Laban, jameed, kishk, and more: yoghurt and yoghurt-based products in the Levant.

Carol Palmer, Dr. Ethnobotanist / Director of the British Institute in Amman, Jordan

This presentation reviews traditional milk products consumed in the countries of the Levant. These represent key staple foods for agro-pastoral and pastoral peoples in the ethno-historic past. Milk is infrequently consumed without any form of processing and is quickly transformed into yoghurt due to the risk of spoilage, and from which a range of other products are made, including strained yoghurt, drinking yoghurt, clarified butter, jameed (dried defatted yoghurt), and kishk (tarhana). A salted cheese is also prepared but products based on yoghurt form the majority of milk foods consumed. Regional differences and materials used in the preparation of milk products are reviewed, as well as notable divisions of labour.  Archaeological evidence suggests these milk products have a very deep history. An aim of this presentation is to invite comparison with other traditions in the eastern Mediterranean, especially those from Cretan cuisine.

The Cretan diet on the edge of nutritional epidemiology since the 1950s. Are there more secrets to reveal?

Antonia-Leda Matalas, Department of Nutrition and Dietetics, Harokopio University, Athens

Cretans have received widespread attention during the past decades owing to their traditional, semi-vegetarian diet that has been inversely associated with cardiovascular disease as well as, all-cause mortality. Information on prevailing dietary patterns on Crete is available due to a small number of surveys that explored various aspects of lifestyle including food habits, during the first half of the 20th century. Noteworthy, is the Seven Countries Study, which investigated (during the 1950s to 1960s) the relationship between diet and long-term incidence of coronary heart disease and overall mortality in sixteen cohorts from seven countries. Study observed that the dietary habits of people living in the northern regions of the study (i.e., north Europe and USA) were mainly characterized by increased intake of saturated fat, while people living in the Mediterranean region (Greece, Italy, Croatia) used monounsaturated fat (olive oil) as the main added fat, and consumed more frequently fruits, vegetables

(1). This observation led the investigators of the Seven Countries Study to first define a healthy dietary pattern that was observed in the Mediterranean cohorts, and especially among peasants on Crete. Since then, numerous observational studies and clinical trials have been conducted to assess the effect of olive oil and a few other food components that are characteristic to the ‘Mediterranean diet’ on health outcomes (such as the blood pressure levels, inflammation and coagulation markets, platelet aggregation and even, body weight). However, as research data from observational and clinical studies on the biological effects of the various foods and food components are accumulating, it has become apparent that it is not yet well understood why the traditional Cretan diet confers beneficial effects (2). Its secrets may lie in less researched aspects, such as the exploitation of the indigenous wild flora and the sensible use of alcoholic drinks, and even into particular aspects of the way people produce and share food.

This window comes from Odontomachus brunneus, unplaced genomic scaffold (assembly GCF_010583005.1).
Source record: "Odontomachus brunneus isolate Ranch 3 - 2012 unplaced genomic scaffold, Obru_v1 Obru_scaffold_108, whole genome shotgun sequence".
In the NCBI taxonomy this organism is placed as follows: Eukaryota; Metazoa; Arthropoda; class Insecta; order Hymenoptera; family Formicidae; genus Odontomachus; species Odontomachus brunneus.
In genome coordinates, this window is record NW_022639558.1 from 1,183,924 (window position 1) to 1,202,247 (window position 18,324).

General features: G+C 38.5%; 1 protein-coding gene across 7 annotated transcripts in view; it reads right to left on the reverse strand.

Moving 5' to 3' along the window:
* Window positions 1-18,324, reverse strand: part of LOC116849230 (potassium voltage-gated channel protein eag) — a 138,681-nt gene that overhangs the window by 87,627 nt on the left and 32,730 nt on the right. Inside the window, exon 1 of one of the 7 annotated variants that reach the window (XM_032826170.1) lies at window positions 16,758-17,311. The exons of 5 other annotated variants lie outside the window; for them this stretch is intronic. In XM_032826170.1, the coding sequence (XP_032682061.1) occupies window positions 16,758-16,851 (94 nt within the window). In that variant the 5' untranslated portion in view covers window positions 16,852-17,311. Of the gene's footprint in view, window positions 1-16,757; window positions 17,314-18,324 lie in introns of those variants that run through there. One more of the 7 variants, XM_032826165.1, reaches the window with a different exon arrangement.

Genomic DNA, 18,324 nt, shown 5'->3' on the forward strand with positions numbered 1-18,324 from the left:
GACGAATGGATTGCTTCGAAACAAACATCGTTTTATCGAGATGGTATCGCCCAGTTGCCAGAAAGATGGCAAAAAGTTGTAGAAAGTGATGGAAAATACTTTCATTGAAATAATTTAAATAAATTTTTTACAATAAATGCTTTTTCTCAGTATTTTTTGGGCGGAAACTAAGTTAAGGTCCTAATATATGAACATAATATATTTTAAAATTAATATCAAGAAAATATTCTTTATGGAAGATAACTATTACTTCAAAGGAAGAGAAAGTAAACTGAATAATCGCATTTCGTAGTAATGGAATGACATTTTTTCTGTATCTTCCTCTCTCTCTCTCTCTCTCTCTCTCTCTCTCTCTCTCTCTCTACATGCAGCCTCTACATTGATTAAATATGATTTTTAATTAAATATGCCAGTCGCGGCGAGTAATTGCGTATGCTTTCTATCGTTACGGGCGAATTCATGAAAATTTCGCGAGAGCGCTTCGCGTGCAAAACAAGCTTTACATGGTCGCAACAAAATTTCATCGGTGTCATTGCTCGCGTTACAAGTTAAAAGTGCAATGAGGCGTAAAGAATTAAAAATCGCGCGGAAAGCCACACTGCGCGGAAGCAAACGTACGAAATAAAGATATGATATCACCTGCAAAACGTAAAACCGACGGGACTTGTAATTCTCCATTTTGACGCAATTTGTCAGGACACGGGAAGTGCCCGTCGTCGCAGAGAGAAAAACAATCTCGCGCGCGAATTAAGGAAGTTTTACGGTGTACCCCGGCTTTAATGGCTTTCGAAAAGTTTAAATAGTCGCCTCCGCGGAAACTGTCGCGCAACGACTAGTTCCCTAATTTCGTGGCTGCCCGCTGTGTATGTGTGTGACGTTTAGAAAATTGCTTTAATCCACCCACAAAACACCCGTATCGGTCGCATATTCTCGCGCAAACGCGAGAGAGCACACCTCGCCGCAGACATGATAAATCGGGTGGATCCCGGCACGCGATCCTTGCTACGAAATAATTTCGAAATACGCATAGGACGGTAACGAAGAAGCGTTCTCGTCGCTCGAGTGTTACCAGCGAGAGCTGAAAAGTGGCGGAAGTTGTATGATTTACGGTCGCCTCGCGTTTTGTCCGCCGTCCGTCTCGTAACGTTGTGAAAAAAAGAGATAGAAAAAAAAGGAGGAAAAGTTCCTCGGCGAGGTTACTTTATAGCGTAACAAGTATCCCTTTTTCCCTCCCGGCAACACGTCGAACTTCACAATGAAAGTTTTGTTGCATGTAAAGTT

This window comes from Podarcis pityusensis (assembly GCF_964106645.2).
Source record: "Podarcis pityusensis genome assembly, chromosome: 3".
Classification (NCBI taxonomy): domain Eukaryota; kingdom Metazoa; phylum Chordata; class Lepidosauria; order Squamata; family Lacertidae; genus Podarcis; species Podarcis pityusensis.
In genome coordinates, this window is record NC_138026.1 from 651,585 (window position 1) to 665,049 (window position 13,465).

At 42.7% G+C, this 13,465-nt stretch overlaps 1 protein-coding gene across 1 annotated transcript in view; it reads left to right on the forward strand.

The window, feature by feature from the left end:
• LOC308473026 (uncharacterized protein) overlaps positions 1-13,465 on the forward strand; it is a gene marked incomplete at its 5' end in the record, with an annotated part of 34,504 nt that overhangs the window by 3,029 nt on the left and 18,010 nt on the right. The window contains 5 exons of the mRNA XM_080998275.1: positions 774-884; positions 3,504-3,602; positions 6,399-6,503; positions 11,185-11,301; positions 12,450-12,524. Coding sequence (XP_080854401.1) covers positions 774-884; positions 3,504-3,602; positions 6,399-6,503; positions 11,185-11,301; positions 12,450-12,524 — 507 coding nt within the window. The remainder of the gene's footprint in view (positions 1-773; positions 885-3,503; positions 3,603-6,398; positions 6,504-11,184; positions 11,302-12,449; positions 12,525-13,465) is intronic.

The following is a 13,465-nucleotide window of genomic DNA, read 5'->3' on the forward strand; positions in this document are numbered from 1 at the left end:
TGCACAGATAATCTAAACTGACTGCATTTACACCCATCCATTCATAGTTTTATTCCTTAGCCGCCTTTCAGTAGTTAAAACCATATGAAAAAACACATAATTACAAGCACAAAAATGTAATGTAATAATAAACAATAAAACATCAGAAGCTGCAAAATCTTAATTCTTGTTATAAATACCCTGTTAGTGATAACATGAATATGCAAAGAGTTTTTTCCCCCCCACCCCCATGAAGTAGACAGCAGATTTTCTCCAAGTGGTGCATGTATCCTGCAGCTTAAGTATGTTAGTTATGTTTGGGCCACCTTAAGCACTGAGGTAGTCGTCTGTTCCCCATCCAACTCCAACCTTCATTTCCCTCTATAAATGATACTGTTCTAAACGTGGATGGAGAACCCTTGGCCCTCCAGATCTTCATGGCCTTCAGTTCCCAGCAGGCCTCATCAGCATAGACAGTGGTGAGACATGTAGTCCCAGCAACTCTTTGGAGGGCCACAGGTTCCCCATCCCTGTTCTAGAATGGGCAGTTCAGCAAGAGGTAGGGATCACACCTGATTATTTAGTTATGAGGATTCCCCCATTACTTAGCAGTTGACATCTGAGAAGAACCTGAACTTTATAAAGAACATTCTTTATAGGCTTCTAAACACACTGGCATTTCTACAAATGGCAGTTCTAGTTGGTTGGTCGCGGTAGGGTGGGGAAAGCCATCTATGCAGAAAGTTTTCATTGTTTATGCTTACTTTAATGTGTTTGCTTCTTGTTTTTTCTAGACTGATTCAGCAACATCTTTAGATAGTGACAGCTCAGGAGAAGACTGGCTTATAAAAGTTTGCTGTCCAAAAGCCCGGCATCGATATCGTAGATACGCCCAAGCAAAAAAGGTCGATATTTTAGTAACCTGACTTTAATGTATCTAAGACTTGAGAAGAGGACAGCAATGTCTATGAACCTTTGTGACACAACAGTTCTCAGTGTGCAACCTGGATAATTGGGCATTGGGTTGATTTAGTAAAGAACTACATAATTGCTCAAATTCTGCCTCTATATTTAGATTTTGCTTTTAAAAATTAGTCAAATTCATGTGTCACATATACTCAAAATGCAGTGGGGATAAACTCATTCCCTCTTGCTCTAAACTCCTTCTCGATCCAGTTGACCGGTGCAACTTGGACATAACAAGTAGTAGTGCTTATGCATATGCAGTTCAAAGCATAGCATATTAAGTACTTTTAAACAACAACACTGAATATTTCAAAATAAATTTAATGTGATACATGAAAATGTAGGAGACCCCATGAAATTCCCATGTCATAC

1. Keys, A. (1980). Seven countries: a multivariate analysis of death and coronary heart disease. London: Harvard University Press.

2.Mackenbach, J.P. (2007) The Mediterranean diet story illustrates that “why” questions are as important as “how” questions in disease explanation. Journal of Clinical Epidemiology 60(2):105-9.

Dietary Change in Crete.

Eleni Tourlouki, Phd student, Public Health Nutritionist (presenter), Christos Lionis, Foteini Anastasiou, Evangelia Ladoukaki, Maria Antonopoulou, Ioanna Tsiligianni, Nikos Tsakountakis, Kornillia Makri, Demosthenes Panagiotakos

The Mediterranean diet reflects dietary patterns typical of Crete and Southern Italy in the early 1960’s. This diet is characterized by a low intake of animal products, frequent fruit and vegetable consumption and the abundant use of olive oil. However, diets are rapidly changing. The traditional, largely plant-based diet that characterized the dietary pattern of several Mediterranean countries is being abandoned – ironically, possibly at the fastest pace in the countries of its origin. The aim of the current work was to examine dietary change in Crete. Dietary comparisons were made between previous data, used as a reference of ‘past’ dietary patterns (data from Survey of Crete1 conducted in 1948), and recent data collected as part of the Mediterranean Island Study (MEDIS). Study results suggest that new food products are increasingly challenging Cretan dietary traditions. Though consumption of plants and olive oil has upheld, consumption of fast food, soft-drink and sweet delicacies has increased amongst Cretan inhabitants. Foodways will continue to evolve in Crete. Local and regional interventions are needed to preserve this traditional diet in order to reap the health benefits that have been associated with it.

1.Allbaugh, G. Leland and Soule George. Crete: A Case Study of an Underdeveloped Area. NJ: Princeton University Press, 1953

The Cretan Diet and its Position of Nutritional Education in the Prevention of Childhood Obesity

Joana Petraki, Dietitian / Nutritionist

Childhood obesity in Greece has been described as a “ticking bomb” and not unjustly. According to surveys, three out of ten Greek children under 12 years are overweight while one in ten is obese. More specifically, in Crete, an island which has made known worldwide the benefits of the Mediterranean diet, rates of childhood obesity have increased tenfold in the past 20-30 years, while the effects of the adoption of Western dietary patterns (eating foods high in calories and lower in nutrients) is becoming all the more intense.